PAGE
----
Putting grief into words
Book a legacy to son who drowned in U.S.
When Grand Falls-Windsor native Kelly Buckley’s 23-year-old son drowned at Jordon Lake in Raleigh, North Carolina a year ago, she knew she could either close the curtains on her life or try to find gratitude in her grief.
Not only has she found comfort in the simple things in life, she has documented her journey and published her book “Gratitude in Grief ” with U.S.based self-publishing company AuthorHouse.
The book which will help others learn to deal with their grief is not about her, Buckley insists. Rather, it is a legacy to her son Stephen Russell, who was a rising senior at North Carolina State University and a goalie on the hockey team.
“I’ve always felt that the book was secondary. The real story in all of this is Stephen — who he was and the legacy of his life. His time was short, but his impact continues through every word I type.”
Russell was also born in Grand Falls-Windsor. Before moving to the United States in 2005, the family lived in Alberta for seven years.
In striving to survive her son’s death, Buckley began journaling before his funeral.
“I did begin right away and actually started scribbling on a piece of paper as I sat in the parking lot of the funeral home in North Carolina. I have tried to figure out why, but I don’t really have an answer for it. I just knew I had to do it. But whatever the reason, it saved me,” she says.
Finding gratitude, even when your heart is broken, is about making a choice to do so, she says.
That’s a message that Buckley delivered at her son’s funeral when she told his friends that she choose happiness and wanted them to do the same.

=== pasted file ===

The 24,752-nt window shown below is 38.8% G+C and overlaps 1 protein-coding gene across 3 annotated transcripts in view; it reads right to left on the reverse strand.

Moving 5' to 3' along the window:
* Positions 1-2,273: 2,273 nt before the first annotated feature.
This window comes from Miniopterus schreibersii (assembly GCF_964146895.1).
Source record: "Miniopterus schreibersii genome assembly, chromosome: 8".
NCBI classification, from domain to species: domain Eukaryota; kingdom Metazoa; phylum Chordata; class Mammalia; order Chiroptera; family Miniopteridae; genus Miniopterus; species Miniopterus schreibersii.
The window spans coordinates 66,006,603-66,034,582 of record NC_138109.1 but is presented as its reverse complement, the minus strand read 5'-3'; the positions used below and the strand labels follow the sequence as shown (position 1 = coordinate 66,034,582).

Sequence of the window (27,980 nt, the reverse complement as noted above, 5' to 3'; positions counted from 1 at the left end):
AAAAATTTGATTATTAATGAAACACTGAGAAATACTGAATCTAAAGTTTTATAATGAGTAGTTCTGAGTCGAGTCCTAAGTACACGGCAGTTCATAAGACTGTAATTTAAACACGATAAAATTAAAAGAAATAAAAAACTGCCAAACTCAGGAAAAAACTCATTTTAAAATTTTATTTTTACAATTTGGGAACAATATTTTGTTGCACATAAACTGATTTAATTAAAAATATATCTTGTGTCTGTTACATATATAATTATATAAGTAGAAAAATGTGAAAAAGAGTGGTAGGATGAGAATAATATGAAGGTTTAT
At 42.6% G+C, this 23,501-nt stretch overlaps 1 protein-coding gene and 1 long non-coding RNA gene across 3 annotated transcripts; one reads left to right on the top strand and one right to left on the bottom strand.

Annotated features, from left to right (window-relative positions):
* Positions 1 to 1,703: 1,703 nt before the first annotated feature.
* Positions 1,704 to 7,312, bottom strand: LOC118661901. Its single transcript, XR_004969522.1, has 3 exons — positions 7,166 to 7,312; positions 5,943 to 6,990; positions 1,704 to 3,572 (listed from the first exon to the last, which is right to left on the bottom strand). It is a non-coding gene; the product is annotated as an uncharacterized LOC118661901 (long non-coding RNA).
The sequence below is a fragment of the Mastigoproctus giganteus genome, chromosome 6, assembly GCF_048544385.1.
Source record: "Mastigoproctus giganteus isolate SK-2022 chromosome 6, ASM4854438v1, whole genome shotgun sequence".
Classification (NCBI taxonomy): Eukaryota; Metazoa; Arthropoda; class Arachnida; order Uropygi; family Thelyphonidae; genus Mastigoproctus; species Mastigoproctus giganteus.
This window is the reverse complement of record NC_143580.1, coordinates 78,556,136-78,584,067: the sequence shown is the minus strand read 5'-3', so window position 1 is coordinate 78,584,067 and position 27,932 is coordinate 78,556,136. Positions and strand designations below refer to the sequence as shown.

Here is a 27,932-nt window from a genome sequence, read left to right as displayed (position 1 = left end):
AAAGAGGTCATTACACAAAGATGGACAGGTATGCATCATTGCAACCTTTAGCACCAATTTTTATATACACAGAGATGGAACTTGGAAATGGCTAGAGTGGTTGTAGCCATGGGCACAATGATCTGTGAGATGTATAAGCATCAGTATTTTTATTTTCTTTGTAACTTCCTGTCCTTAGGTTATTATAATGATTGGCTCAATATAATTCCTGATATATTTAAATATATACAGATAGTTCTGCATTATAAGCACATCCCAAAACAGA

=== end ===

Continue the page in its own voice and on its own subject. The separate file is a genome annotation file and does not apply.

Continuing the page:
“If I gave up, I would not be honoring him in the way he deserved.”
Having made the choice to remain positive, Buckley began looking for the good in everyday situations. It’s the simple things that brought her comfort, she says, the things that in everyday life, most people take for granted.
“On the day they found him, I was thankful for the divers, who found my son and allowed me to bring him home. I was thankful for e-mail exchanges between Stephen and I, confirming what I knew in my heart, that we had said everything that needed to be said.”
Russell ends one of his e-mails to his mother by expressing his gratitude to her and her husband, Brady.
“I really appreciate all of the help you and Brady give me every day. If it wasn’t for the both of you I don’t know what I would do. I am very lucky to have great parents like you who care for me and would do anything for me … I really mean it. It doesn’t matter what the situation is, no matter if it is my fault or if it is dumb luck, you both always seem to be there for me and I can’t thank you guys enough. I love you very much, and I will call you tomorrow,” Russell wrote just months before his death.
After the drowning, Buckley says, the outpouring of love and support she and Brady and her younger son Brendan received from Stephen’s teammates and university friends was overwhelming.
“ I actually never realized that he had made such an impact to be honest, as he was only there for three years.”
The university and hockey team retired Russell’s No. 20 jersey four months after his death. It’s the highest honour in sports for any athlete, his mother says.
The NHL team Carolina Hurricanes has renamed its yearly collegiate tournament to the “ Stephen Russell Memorial Tournament” (it was originally called the Canes Cup).
Following a funeral service in the United States, Buckley returned to Newfoundland with her son’s ashes.
His personality was shaped during his formative years in this province, she says. That is why people were drawn to him, she says.
“He always saw the possibility in life, had a giving heart, and loved to laugh and live life to the fullest. Being a Newfoundlander was a big reason he looked at life in the way he did,” she says.
She also credits her own resilience after her oldest son’s death to her Newfoundland roots.
“I grew up in a province filled with people who never gave up, who faced hard times head on, and those hard times made them stronger. Our roots shaped the way we looked at life, the good and the bad, and for that, I am thankful.”
Buckley’s book is available on www.amazon.ca, www.amazon.com, www.barnesandnoble.com and via the book’s website, www. gratitudeingrief.com
Grand Falls-Windsor native Stephen Russell drowned in North Carolina a year ago.